Dr. Jay and her office staff were helpful, but Jack needed to stay on top of things as well. He was tenacious about documenting calls made, who he spoke with and what outcomes were agreed upon. He often received conflicting information that needed sorting.
Recommendation #3: Take appointment preparation seriously
As Jack assisted Bill with preparing for each appointment, he realized that the efforts required were beyond Bill’s abilities to process and execute. After all, cognitive issues were at the root of all the testing and evaluations.
To ensure that appointments were productive and to prevent the need for any repeat testing or rescheduling, Jack…
…made sure that all providers had his complete contact information. He made himself the first point of contact for Bill.
…helped his parents complete all required paperwork. Often, he attached the tools he had prepared years earlier, including a Medication List and a list of Medical Conditions, surgeries and Hospitalizations.
…called a few days before each appointment to ensure that all medical records were on hand and all insurance requirements were met.
Recommendation #4: Debrief orally and in writing
For both his parents, Jack found it necessary to explain (sometimes several times) why all the appointments were necessary. Here are some of the things he found himself saying:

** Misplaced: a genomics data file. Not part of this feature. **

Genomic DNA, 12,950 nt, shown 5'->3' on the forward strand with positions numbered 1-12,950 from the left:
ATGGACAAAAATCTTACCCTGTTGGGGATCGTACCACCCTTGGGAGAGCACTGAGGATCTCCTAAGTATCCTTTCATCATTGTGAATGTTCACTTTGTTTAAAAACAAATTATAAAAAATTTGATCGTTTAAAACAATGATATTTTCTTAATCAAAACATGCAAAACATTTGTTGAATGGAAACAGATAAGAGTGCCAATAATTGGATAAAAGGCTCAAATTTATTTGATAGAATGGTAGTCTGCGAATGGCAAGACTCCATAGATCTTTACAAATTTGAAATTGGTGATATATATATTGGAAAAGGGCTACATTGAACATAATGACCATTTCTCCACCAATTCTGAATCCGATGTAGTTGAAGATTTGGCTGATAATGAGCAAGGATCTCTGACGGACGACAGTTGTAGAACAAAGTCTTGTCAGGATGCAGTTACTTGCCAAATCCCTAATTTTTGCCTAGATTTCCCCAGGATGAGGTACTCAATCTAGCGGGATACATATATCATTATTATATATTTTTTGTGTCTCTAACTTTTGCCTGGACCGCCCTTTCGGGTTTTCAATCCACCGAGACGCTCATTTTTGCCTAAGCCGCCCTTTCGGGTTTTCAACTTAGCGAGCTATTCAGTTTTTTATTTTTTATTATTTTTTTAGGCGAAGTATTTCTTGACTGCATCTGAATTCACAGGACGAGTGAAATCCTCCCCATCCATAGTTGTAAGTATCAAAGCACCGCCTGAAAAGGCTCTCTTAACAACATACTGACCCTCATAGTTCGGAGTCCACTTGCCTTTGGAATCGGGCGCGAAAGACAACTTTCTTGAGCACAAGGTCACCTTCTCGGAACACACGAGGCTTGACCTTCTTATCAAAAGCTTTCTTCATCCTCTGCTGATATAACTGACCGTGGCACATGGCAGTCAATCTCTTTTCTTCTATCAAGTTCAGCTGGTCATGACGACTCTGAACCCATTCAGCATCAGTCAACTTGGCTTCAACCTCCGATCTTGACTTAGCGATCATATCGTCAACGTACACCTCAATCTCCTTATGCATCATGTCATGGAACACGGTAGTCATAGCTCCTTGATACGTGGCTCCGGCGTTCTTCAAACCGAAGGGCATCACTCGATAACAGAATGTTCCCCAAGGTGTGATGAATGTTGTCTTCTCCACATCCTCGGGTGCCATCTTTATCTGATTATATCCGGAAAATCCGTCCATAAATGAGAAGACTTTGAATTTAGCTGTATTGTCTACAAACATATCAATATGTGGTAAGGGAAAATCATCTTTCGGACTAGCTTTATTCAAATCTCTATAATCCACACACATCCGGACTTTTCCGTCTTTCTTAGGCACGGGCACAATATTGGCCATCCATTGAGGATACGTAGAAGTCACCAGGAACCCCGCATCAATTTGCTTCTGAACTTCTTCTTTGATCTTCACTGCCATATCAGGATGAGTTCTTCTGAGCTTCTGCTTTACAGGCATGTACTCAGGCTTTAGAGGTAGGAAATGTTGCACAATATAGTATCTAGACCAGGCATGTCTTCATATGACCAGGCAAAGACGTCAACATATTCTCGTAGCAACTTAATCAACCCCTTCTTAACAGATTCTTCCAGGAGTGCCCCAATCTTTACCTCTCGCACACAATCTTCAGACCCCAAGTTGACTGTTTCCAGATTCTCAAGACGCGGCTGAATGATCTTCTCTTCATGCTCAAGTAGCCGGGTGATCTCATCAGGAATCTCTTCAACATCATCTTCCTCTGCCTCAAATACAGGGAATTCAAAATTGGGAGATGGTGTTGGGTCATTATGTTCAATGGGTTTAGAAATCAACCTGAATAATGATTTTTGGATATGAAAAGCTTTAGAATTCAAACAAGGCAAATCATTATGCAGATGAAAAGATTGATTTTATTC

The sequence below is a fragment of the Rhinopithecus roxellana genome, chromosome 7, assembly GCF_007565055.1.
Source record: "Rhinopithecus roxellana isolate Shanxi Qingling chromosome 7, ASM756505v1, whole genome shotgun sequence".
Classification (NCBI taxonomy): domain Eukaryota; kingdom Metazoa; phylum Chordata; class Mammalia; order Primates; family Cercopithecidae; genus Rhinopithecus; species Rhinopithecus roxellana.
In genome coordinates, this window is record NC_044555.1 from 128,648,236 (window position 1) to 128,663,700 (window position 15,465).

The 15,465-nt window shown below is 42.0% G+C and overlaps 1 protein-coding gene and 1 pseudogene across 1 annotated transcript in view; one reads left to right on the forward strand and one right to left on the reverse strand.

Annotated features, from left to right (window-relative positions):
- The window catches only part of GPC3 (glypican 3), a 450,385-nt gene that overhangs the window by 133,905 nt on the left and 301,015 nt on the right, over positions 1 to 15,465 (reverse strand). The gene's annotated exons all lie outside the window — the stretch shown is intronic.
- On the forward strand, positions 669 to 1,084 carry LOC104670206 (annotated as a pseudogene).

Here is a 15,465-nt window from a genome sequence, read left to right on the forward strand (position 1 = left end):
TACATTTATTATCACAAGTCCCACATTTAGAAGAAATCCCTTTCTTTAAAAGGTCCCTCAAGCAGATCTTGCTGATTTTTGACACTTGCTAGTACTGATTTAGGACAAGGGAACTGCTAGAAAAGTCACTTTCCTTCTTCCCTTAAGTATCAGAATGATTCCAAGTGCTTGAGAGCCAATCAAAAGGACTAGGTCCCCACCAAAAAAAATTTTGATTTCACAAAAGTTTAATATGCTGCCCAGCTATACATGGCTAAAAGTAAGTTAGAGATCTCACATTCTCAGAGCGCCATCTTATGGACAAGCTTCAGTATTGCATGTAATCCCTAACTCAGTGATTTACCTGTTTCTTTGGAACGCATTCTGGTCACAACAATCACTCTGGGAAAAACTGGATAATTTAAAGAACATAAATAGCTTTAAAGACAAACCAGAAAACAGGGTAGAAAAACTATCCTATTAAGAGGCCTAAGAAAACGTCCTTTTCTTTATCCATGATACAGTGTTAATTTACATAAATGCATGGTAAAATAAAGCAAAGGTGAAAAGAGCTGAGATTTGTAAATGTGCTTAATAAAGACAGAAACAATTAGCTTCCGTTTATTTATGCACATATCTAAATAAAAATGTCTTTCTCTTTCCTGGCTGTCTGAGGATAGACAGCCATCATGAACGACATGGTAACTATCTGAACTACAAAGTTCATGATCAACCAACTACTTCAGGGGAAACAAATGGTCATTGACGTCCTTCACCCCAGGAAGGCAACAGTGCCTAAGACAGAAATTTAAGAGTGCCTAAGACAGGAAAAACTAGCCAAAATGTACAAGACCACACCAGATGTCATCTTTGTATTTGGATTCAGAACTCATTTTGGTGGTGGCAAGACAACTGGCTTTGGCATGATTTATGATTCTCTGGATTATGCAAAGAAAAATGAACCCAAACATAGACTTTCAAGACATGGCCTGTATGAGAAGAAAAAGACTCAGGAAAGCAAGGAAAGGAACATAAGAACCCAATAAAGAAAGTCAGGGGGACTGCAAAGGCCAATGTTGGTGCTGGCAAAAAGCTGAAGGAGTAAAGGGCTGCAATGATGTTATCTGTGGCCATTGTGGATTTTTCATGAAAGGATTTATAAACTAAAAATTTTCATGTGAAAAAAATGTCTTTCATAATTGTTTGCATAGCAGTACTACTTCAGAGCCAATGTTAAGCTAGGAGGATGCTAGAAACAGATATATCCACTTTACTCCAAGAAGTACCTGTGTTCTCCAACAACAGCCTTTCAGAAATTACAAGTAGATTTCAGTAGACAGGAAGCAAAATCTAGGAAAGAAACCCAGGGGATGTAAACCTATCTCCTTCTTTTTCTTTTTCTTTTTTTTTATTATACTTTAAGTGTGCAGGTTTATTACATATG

We are evaluating dad’s memory issues.
This appointment is to assess sleep, as that can impact memory.
This appointment is for your brain, to see how each part of it is working.
This appointment is with the neurologist. She is the specialist on your team who will make future recommendations for memory issues.
Following each appointment, Jack and his parents would debrief, validating what each of them heard about the issue. They would review next steps and add future appointments to a shared calendar.
Jack summarized these meetings in writing and gave the written summary to his parents to read and reference later on, at their own pace.
Recommendation #5: Care for yourself too!
As their son, Jack did a lot of worrying about a wide range of things related to his dad’s health. Fortunately, he now has the following things in place to help ease his concerns:
- Much more objective data and information about the situation
- A fabulous team of professionals working together on his dad’s behalf
- A team of providers in Arizona, with whom he can debrief before his dad’s return this winter
- Buy-in from his parents to do what’s needed going forward
Whew! As you can see, Care Partners serve a critical role in the lives of their loved ones. Not only must they be observant, they must act, over and over again, as issues arise.
Part of their role is to ensure that a plan is developed and executed for adequately diagnosing and treating medical conditions. A plan, by the way, that is sure to change as time passes.
Although it can be exhausting and disruptive to one’s life, it can also be rewarding. It provides ample opportunity for the demonstration of love and affection to those we care most about.